Table of contents
About this book
Our uncertain times are hard enough for adults to navigate. For all too many young people—even many who appear to possess good coping skills—the challenges may seem overwhelming. More and more, resilience stands as an integral component in prevention programs geared to children and adolescents, whether at risk or not.
Resilience Interventions for Youth in Diverse Populations details successful programs used with children and teens in a wide range of circumstances and conditions, both clinical and non-clinical. New strength-based models clarify the core aspects of resilience and translate them into positive social, health, educational, and emotional outcomes. Program descriptions and case examples cover diverse groups from homeless preschoolers to transgender youth to children with autism spectrum disorders, while interventions are carried out in settings as varied as the classroom and the clinic, the parent group and the playground. This unique collection of studies moves the field toward more consistent and developmentally appropriate application of the science of resilience building.
Among the empirically supported programs featured:
- Promoting resilience in the foster care system.
- Developing social competence through a resilience model.
- Building resilience in young children the Sesame Street way.
- School-based intervention for resilience in ADHD.
- Girls Leading Outward: promoting resilience in at-risk middle school girls.
- Resiliency in youth who have been exposed to violence.
Resilience Interventions for Youth in Diverse Populations is an essential resource for researchers, professionals/practitioners, and graduate students in clinical child and school psychology, social work, educational psychology, child and adolescent psychiatry, developmental psychology, and pediatrics.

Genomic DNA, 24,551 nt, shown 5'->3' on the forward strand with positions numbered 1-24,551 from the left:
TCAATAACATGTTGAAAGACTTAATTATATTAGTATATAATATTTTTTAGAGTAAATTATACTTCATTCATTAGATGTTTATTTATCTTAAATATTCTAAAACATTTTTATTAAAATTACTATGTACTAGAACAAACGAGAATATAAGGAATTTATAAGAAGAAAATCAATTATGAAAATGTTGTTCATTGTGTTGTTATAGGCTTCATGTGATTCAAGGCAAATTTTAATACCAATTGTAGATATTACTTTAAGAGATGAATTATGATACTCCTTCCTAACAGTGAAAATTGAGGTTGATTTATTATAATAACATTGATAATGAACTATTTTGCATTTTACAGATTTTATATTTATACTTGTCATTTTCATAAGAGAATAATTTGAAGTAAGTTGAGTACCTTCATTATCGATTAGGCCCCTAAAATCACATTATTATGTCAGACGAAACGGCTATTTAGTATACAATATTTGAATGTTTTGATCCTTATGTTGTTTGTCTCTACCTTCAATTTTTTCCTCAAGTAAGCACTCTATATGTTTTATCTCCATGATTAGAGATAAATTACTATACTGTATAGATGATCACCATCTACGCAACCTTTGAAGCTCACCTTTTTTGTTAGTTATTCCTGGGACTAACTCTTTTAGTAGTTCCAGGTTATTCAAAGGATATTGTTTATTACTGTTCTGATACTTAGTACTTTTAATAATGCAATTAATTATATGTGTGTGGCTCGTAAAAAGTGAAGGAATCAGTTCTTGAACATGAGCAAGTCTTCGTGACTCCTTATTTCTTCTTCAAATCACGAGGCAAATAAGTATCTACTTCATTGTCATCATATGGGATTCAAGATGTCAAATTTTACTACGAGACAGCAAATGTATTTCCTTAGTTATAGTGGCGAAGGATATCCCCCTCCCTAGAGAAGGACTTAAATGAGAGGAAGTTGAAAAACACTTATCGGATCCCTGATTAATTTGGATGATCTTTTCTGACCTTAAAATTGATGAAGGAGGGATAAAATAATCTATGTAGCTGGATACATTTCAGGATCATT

Editors and affiliations
- Book Title Resilience Interventions for Youth in Diverse Populations
Donald H. Saklofske
- Series Title The Springer Series on Human Exceptionality
- Series Abbreviated Title Springer Ser.Human Exceptionality (formerly:Plenum Ser.Human Excep.)
- DOI https://doi.org/10.1007/978-1-4939-0542-3
- Copyright Information Springer Science+Business Media New York 2014
- Publisher Name Springer, New York, NY
- eBook Packages Behavioral Science Behavioral Science and Psychology (R0)
- Hardcover ISBN 978-1-4939-0541-6
- Softcover ISBN 978-1-4939-5447-6
- eBook ISBN 978-1-4939-0542-3
- Series ISSN 1572-5642
- Edition Number 1
- Number of Pages XIX, 475
- Number of Illustrations 12 b/w illustrations, 16 illustrations in colour
Child and School Psychology
- Buy this book on publisher's site
- Industry Sectors
- Health & Hospitals
“Resilience Interventions for Youth in Diverse Populations, edited by S. Prince-Embury and D.H. Saklofske, provides an overview of empirically supported interventions designed to enhance resilience in both clinical and non-clinical populations. This volume provides an excellent resource for practitioners and researchers in the area of resilience. The editors have done a commendable job assembling a volume that allows for a greater understanding of resilience interventions across diverse and international populations.”
Marian Coret, Harriet Winterflood, Angela Lambert, Emma Climie
University of Calgary, Alberta, Canada
Canadian Journal of School Psychology
“This book discusses successful, evidence-based resilience intervention programs for children and adolescents, considering clinical and nonclinical populations. This book addresses an important topic, describing programs for both clinical and nonclinical populations of children and adolescents. It is written by an international collection of experts and is supported by extensive research. The book will be extremely useful for practitioners who work with children.”
Doody's Review Service
Gary B Kaniuk, Psy.D., Cermak Health Services
“Resilience Interventions for Youth in Diverse Populations reveals that resilience training has promise across this wide spectrum. Most programs, including those from other countries, are well described, offering very practical suggestions and ideas that seem promising and that fit within the editors’ general perspective. Overall there is a strong focus on adding programs for young people in schools, and we feel there are rich ideas that are easily applicable. The book may be a good starting point for educational services to review and consider the various options that might be integrated into their curricula. The emphasis on positive psychology and prevention is pleasing to see.”
Ian M. Evans and Heather Nakahara
April 13, 2015, Vol. 60, No. 15